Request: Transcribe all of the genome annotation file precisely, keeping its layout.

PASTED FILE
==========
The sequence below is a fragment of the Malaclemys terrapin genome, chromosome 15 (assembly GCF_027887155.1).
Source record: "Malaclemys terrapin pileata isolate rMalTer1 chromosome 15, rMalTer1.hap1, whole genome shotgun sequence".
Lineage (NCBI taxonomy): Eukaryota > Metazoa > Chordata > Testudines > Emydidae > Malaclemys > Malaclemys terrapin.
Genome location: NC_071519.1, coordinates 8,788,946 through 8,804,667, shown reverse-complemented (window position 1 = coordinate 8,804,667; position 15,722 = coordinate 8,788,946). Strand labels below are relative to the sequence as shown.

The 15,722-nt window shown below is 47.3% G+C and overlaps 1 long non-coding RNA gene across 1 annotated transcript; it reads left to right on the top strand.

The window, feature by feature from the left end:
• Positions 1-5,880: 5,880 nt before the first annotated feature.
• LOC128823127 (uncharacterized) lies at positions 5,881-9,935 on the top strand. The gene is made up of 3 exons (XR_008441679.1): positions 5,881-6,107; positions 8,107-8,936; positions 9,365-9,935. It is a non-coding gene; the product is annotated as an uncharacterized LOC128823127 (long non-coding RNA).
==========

The sequence below is a fragment of the Malaclemys terrapin genome, chromosome 15 (assembly GCF_027887155.1).
Source record: "Malaclemys terrapin pileata isolate rMalTer1 chromosome 15, rMalTer1.hap1, whole genome shotgun sequence".
Lineage (NCBI taxonomy): Eukaryota > Metazoa > Chordata > Testudines > Emydidae > Malaclemys > Malaclemys terrapin.
Genome location: NC_071519.1, coordinates 8,788,946 through 8,804,667, shown reverse-complemented (window position 1 = coordinate 8,804,667; position 15,722 = coordinate 8,788,946). Strand labels below are relative to the sequence as shown.

The 15,722-nt window shown below is 47.3% G+C and overlaps 1 long non-coding RNA gene across 1 annotated transcript; it reads left to right on the top strand.

The window, feature by feature from the left end:
• Positions 1-5,880: 5,880 nt before the first annotated feature.
• LOC128823127 (uncharacterized) lies at positions 5,881-9,935 on the top strand. The gene is made up of 3 exons (XR_008441679.1): positions 5,881-6,107; positions 8,107-8,936; positions 9,365-9,935. It is a non-coding gene; the product is annotated as an uncharacterized LOC128823127 (long non-coding RNA).